Known for its regional epicurean culture, rustic and refined, the Austrian university city of Graz has an unsuspecting contemporary cultural edge. One just needs to know where to look.
With a range of cafes, excellent restaurants offering superb dining experiences and hidden art and design secrets, Graz is a destination off the established international tourist map. We follow FvF Editor Rachael Vance as she explores the capital of Styria and introduces us to a city that she will always return to.
Set within a green and heavily forested area in the south-east of Austria the city is centered around the ancient hilltop Schlossberg castle. Once local greetings such as ‘Servus’ and ‘Grüß Gott ’ have been mastered and you experience the wonders of the local elixir, Kurbiskernöl (pumpkin seed oil), you slip into a positively Styrian way of life.
With a small town feel, Graz is the second largest Austrian city after Vienna. Visitors and residents alike enjoy a contemporary perspective framed within the city’s historic context. Labels such as ‘City of Design’ and ‘City of Culinary Delights’ are a mere starting point for understanding the rich cultural diversity and interest in this city by the Mur river.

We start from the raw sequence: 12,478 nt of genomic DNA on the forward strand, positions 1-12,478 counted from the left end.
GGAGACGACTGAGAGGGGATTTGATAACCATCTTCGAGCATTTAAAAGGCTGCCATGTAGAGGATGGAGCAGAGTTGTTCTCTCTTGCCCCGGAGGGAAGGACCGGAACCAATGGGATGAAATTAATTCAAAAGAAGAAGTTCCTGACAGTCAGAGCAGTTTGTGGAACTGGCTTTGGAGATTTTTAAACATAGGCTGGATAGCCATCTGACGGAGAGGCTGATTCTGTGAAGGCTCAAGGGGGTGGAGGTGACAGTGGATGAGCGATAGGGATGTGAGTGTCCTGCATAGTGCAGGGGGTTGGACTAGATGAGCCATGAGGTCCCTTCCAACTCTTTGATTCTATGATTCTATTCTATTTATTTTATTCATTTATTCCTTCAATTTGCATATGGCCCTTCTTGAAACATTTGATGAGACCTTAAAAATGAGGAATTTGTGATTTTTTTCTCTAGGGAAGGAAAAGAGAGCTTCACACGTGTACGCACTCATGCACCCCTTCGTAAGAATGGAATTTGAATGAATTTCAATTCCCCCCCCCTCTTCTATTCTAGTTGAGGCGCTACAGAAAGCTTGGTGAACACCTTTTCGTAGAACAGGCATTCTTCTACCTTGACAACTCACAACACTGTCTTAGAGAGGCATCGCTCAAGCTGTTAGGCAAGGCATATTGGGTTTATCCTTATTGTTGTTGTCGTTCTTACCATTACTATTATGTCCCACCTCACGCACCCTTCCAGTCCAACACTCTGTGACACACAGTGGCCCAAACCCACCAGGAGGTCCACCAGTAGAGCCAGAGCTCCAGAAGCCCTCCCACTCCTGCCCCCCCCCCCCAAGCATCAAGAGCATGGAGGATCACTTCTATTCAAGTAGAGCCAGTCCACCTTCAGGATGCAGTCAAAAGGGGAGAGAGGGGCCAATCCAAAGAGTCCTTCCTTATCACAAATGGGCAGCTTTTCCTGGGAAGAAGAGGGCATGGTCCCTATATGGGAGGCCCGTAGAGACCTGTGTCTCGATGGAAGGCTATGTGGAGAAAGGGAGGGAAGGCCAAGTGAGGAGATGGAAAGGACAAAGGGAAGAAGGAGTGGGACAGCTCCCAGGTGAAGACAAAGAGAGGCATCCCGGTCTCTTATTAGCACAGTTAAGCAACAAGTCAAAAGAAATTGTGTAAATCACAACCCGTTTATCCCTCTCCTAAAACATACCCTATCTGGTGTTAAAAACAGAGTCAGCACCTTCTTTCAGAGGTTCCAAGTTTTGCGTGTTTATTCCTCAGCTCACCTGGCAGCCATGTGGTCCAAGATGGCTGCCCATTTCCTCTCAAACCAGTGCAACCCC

With the well-preserved old town listed as a UNESCO world heritage site and Baroque-era buildings, there is always the option to take in the stunning beauty of yesteryear. As far as history is concerned, Graz has it all: churches, the historic Stadtpark, traditional coffee houses, monuments and palaces such as the elegant residence and grounds of Schloss Eggenberg. Principally, however, it is a city of alluring contrasts.
A sense of romance is complemented with contemporary innovation. The harmonious co-existence of traditional buildings from different epochs are spliced with the face of the new. For locals, the iconic towering Uhrturm (clock tower) is considered equally as important as the prominent and futuristic form of the blue Kunsthaus – often lovingly referred to as the ‘Friendly Alien’. With its shiny acrylic facade, it is at once a mixture between a spacecraft and underwater creature that comes to life at night with a programmed exterior lighting display. The steel Murinsel (island in the Mur) structure and bridge designed by the American architect Vito Acconci is yet another example of contemporary visions applied to a historical backdrop.